Very interesting week! I had the pleasure of moderating the Social Media Measurement and Monetization discussions at Econsultancy’s Digital Peer Summit this week in NY. I talked with three different round-table groups and each provided some great perspectives on the state of social media at various companies. My key takeaway … there is a considerable amount of gap that exists between social media staff and the C-Suite executives with regards to what social media success looks like.
The Social Gap
The reason why a gap exists between social media practioners and executives of companies is that we are looking at the wrong parameters for success. Social media should be looked at as a new business model. Yes, we can say social has been around for decades and word-of-mouth has always been important, but the reality is that digital social is different. How consumers use digital social is the reason why we need a new business model – not because it is the new hyped shiny object.
We’ve seen poor business adoption of media channels throughout history. Look at the evolution from print to radio, radio to TV, TV to the web, and now the web to a social and mobile digital environment. EVERY time a new media technology has come to fruition, the masses have taken the same marketing methodology from the predecessor and brought it to the new environment. Isn’t that why we have banners, click-throughs and video pre-roll as the advertising models today?
Social demands a different model and a different set of parameters to measure and determine success. And this in a nut shell is the gap problem. For the most part, the C-Suite executives are looking for one set of parameters and real social value is determined by another set. What to do? What to do?
First off golden rule – you must always give your client (even internal executive client) what they want. BUT that should also be augmented with more telling data. Here is the example. I have created a reporting dashboard that actually looks at three groupings of metrics:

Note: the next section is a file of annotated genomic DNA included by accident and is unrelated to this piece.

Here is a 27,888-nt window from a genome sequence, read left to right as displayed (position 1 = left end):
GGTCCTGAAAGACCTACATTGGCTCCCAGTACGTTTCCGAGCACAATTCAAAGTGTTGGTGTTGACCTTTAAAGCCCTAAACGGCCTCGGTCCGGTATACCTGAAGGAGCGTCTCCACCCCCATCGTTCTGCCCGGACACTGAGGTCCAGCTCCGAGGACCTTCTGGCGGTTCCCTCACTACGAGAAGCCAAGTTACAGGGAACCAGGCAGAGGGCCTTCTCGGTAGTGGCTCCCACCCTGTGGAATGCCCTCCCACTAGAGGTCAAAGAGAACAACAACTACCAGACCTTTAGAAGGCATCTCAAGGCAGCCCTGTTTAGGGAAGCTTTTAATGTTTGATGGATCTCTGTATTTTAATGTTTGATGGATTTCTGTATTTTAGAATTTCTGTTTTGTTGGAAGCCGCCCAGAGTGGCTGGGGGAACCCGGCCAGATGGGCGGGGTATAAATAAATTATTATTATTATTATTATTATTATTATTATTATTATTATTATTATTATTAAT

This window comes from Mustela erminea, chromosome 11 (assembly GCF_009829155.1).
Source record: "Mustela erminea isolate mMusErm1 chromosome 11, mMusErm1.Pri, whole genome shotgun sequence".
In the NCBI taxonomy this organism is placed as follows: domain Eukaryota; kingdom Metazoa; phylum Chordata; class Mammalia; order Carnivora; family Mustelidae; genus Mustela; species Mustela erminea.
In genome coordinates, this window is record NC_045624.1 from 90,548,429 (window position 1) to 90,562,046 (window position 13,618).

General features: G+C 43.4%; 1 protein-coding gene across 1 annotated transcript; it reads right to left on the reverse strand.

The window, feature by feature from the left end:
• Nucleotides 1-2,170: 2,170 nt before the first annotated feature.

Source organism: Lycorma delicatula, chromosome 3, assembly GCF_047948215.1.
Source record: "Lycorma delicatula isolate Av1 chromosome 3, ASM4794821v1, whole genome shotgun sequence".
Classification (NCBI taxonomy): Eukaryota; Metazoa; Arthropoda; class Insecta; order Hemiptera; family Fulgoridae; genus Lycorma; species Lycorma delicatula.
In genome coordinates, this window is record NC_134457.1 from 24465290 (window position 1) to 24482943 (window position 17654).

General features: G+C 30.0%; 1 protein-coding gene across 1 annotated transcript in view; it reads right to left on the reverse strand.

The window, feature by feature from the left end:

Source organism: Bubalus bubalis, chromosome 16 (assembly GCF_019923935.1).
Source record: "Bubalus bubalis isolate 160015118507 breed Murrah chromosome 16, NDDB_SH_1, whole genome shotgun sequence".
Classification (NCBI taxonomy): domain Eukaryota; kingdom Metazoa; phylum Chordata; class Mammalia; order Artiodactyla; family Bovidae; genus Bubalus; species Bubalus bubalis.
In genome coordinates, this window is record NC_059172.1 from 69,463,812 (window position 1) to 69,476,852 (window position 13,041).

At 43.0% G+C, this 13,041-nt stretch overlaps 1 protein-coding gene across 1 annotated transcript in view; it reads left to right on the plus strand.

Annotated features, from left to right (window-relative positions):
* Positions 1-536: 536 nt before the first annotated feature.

Grouping these categories allows executives to move from web business models (what they are comfortable with) to social business models. The online traditional measurements still command the digital world – just look at how many reference Comscore parameters. When it comes to social, executives are transfixed on things like how many fans do we have. But the real value of social is audience engagement. Yes, you need many fans to have sizeable audience engagement, but you can not just run a sweepstake to drive Facebook likes and declare success. So providing all these parameters satisfies all constituents and starts to move the business measurements to where they need to be.
Presentation of the metrics is also very important. For example, if you present the data and show the number of Facebook fans over a 12 month period, I would also add “Interactions per Fan” into the chart. You want to demonstrate that while you are achieving fan growth, you continue to maintain, or more importantly increase the degree to which fans are engaging.
Much of this gets to the issue of the highly debated social media ROI. Recently, I was interviewed by DigiDay.com on this topic and my exact quote is here as I had captured what we really need to think about. …
DigiDay asked me, “How do we truly measure social media ROI?“
And my response was …
I do not think it is appropriate to look at social media ROI, but rather look at social media KPIs (key performance indicators). Social media is about building relationships. There are different stages to relationships. From a brand perspective, I see five stages that I term the A-Path; attention, attraction, affinity, audience, advocates. These stages are sequential and thus measurement should be made at each stage. What you measure is different at each stage. Measurement of each of these stages are the KPIs. You perform different social activities for each stage, and thus you should measure the success, or lack of success, of each. Each successful stage contributes to potential sale, but it is difficult, if not impossible, to categorically attribute to a specific sale. By definition, ROI equals sales minus investment. Social media is not good at selling, it is good at building relationships. I don’t say, “Hi, I am Steve Goldner and I want to buy X,” rather, I build a relationship and when contextually relevant, make an offer. Social media is a longer-term pipeline builder. Now I am not saying just do it and expect results to come later. What I am saying is set a strategy and plan, then execute and measure. Measure the KPIs for the various stages of the relationship. And how can you tell that revenue will increase? Two proven reasons: people like to buy from people they feel comfortable with, and having consumer advocates is far more powerful than any marketing effort the company can do themselves.
(Note – If you want more information on measuring social media at various stages, see “Measuring the Stages of the Cyclic Social Media Marketing Funnel.”)
There is no doubt that social media requires maturing. But business models, metrics, and recognition by executives of what really matters require substantial evolution and growth as well. Real social leaders need to drive the evolution. In the words of Tim Berners-Lee (credited for his invention of the World Wide Web (not the Internet), “The web as I envisaged it, we have not seen it yet. The future is still so much bigger than the past.”
Make It happen,